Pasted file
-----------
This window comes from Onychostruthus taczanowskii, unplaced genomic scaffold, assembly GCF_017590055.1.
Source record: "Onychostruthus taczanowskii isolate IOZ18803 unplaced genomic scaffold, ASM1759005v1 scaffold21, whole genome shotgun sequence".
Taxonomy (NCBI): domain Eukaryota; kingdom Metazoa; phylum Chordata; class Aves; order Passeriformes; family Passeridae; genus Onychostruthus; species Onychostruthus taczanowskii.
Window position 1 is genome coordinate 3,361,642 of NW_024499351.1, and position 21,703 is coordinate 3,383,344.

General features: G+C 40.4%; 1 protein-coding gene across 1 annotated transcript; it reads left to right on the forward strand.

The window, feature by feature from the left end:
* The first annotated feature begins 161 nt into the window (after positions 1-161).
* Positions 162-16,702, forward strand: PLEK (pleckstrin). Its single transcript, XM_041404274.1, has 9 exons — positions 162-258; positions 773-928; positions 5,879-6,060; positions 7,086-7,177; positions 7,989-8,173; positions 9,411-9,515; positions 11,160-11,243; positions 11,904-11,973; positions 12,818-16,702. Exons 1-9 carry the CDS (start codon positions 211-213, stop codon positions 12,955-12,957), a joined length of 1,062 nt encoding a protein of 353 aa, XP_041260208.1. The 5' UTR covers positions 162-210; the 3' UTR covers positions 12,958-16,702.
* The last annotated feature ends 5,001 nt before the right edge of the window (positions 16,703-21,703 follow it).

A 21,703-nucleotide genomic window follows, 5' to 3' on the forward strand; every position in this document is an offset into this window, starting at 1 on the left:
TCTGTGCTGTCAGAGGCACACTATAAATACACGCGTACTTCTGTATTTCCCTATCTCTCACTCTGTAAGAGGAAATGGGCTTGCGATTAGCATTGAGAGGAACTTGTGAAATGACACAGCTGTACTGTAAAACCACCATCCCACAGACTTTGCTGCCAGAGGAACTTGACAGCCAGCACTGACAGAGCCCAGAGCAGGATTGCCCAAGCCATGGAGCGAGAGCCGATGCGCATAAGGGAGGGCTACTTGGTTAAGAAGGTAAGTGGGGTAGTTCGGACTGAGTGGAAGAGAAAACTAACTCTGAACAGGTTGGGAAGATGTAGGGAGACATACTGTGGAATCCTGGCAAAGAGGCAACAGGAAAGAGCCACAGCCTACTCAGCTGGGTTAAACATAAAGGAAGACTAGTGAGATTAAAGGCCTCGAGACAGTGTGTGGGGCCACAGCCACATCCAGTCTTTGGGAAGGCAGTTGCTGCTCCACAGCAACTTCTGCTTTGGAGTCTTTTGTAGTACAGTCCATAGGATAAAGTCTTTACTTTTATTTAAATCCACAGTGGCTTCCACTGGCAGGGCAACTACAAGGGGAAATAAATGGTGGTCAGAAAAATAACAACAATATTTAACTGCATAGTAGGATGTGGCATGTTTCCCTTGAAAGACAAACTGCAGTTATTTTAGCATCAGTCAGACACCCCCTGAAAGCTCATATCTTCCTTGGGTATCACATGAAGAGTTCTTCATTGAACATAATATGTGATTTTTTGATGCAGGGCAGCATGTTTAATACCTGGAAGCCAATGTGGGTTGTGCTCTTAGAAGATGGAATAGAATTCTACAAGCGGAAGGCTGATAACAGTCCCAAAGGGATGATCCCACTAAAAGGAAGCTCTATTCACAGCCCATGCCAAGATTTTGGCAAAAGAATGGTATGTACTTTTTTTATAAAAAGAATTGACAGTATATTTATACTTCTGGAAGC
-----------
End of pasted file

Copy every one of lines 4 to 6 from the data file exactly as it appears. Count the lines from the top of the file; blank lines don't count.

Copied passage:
Window position 1 is genome coordinate 3,361,642 of NW_024499351.1, and position 21,703 is coordinate 3,383,344.

General features: G+C 40.4%; 1 protein-coding gene across 1 annotated transcript; it reads left to right on the forward strand.

The window, feature by feature from the left end: